Sing like her life depended on it, play an airborne nanny at 17 Cherry Tree Lane or give the royals a run for their money. But a sea monster, I simply cannot.
Up until I watched Aquaman that is and discovered DC’s still quite capable of springing some pleasant surprises.
Under the sea is where the action lies in the latest offering from the studio that makes us groan at the mention of Batman and Superman. Take Sebastian-the Crab’s word for it — Darling, it’s better. Down where it’s wetter.
At nearly two-and-a-half hours, Aquaman is one lengthy joyride into the deep. Only it’s so unstoppably fun that you don’t mind the endless lark.
After showing off his scruffy swag in the middling Justice League, Arthur Curry aka Aquaman (a badass Jason Momoa) comes to the fore in an obligatory origins story. Given how factory-like the whole comic book movies universe has become, there’s more scepticism than excitement towards such ventures.
Director James Wan (Insidious, The Conjuring) comes in prepared and goes all out to dispel our apprehensions in a movie that breaks two of the most annoying rules plaguing DC movies, post Christopher Nolan’s stint. It embraces both — colour and cheesy humour.
The screen is smattered with a riot of iridescent hues befitting an underwater fantasy that throws up visuals that evoke a wild mix of everything from Japanese anime and Tolkien to Avatar and Star Wars. Often CGI is limited to spectacle but in Wan’s vision, it assumes a reality that lends its breathtaking view the quality of a long hidden treasure.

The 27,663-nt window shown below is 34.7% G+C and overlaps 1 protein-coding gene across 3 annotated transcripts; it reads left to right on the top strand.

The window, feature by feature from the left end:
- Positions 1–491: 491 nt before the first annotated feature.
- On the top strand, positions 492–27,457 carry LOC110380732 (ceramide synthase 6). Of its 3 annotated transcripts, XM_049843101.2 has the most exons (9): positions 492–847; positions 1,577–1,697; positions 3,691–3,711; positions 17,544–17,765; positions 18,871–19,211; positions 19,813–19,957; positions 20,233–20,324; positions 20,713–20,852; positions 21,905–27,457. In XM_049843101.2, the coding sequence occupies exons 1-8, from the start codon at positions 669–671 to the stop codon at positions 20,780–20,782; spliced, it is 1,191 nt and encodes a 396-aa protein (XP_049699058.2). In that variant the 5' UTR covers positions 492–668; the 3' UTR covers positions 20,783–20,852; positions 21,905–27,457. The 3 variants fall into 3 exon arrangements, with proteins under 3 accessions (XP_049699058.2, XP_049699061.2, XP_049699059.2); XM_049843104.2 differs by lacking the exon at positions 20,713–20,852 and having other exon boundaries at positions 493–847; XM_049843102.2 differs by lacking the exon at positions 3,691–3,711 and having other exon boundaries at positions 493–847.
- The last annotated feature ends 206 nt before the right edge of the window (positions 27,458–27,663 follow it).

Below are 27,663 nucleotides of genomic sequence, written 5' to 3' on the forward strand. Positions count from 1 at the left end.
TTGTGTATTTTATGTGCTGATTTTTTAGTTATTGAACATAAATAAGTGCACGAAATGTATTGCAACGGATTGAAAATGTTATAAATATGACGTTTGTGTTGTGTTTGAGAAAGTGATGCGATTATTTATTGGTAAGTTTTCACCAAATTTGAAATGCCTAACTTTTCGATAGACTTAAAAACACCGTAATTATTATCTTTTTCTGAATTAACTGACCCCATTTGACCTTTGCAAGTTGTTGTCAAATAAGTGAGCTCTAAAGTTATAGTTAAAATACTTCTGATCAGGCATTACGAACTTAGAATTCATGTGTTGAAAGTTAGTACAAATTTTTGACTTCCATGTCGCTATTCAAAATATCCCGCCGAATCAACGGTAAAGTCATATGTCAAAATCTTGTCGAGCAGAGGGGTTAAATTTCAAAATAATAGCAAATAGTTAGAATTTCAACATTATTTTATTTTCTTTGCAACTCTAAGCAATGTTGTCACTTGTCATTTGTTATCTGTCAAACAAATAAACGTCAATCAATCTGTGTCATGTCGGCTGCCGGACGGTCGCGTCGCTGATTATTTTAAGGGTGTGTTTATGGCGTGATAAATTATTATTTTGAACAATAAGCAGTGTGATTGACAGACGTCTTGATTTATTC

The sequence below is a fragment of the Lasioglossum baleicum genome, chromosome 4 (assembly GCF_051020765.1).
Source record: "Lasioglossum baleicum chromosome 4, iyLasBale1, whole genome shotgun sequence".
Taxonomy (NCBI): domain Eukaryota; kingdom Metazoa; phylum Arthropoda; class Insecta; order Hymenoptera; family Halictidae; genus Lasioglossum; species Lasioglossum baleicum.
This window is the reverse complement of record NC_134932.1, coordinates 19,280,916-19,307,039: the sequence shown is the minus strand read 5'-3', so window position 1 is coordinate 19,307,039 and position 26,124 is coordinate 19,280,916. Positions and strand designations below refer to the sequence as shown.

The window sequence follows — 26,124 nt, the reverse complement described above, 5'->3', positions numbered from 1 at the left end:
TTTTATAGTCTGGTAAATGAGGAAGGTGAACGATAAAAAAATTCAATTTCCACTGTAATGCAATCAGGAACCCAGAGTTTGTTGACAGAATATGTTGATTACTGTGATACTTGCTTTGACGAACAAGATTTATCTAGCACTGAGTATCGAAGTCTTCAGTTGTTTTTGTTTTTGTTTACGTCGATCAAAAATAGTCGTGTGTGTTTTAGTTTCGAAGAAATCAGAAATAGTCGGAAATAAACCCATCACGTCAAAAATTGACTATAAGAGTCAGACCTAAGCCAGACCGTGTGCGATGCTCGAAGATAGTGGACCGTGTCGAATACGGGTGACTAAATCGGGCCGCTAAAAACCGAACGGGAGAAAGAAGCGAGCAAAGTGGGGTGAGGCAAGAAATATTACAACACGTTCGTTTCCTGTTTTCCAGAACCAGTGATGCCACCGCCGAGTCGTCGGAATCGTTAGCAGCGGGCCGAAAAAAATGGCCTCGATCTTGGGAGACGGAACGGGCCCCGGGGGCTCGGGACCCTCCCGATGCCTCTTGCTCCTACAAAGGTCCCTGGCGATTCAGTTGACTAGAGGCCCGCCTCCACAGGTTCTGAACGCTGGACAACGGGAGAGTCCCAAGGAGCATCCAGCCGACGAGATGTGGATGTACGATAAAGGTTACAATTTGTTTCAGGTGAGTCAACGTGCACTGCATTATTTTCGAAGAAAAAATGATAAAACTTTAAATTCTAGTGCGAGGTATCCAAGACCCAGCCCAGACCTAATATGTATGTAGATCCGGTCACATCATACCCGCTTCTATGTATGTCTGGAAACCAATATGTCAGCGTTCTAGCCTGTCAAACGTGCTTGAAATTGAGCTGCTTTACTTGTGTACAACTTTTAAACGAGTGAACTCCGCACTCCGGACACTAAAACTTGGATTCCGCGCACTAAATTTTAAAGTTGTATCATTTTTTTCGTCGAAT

For a good part, we discover Atlantis and several other mythical kingdoms through the enthralled eyes of Aquaman and his spunky guide Mera (Amber Heard, all grit and good looks).
A redhead princess (think Brave‘s Merida, all grown up in green leotards) who prioritizes nationalism over making eyes while her father’s (Dolph Lundgren) allegiance to the bad guy, Aquaman’s half-brother Orm (a suave, snobby Patrick Wilson) and his Ocean Master aspirations prompts Thor-Loki face-offs over mommy (Nicole Kidman, ever so nimble) and throne.
Adding to the nemesis count, there’s Black Manta (Yahya Abdul-Mateen II doesn’t make much of an impression) hating on Aquaman whose lack of mercy leaves him daddy-less.
Keeping the balance is Willem Dafoe’s sagely Vulco, an Atlantean Dronacharya and daddy figure to both Mera and Arthur.
It’s a terrific line-up of actors and action heroes and neither disappoint.
Amidst all the infighting, endless back-stories and undersea diversity portrayed in exquisite costumes and resplendent production design, our hero reluctantly seeks an all-powerful trident to lay claim as king.
Such ‘put aside the ranger, become who you were born to be ardour as well as a great deal of its ethereal darkness and sly exchange brings to mind Peter Jackson’s epic.
The writing, of course, is far from solid.
When Mera extracts a drop of Aquaman’s sweat to unlock a cue, he quips, ‘I could have just peed on it.’ Wan’s film is so comfortable in its absurdity; it has a blast with it. This is a live-action comic book that doesn’t take itself seriously even when it’s unleashing the ocean’s wrath over humans polluting it.
Parental, not environmental, concerns mark the conflict in the glibly written jaunt.
Wan’s joy in orchestrating battles around demi-gods riding sea dragons and giant crustaceans, trench monsters hijacking a ship in the middle of a raging storm and a virtually unrecognisable Julie Andrews strong arming a rockstar superhero prone to smirk his way through every obstacle ensure this is the most fun I’ve had at DC since Wonder Woman.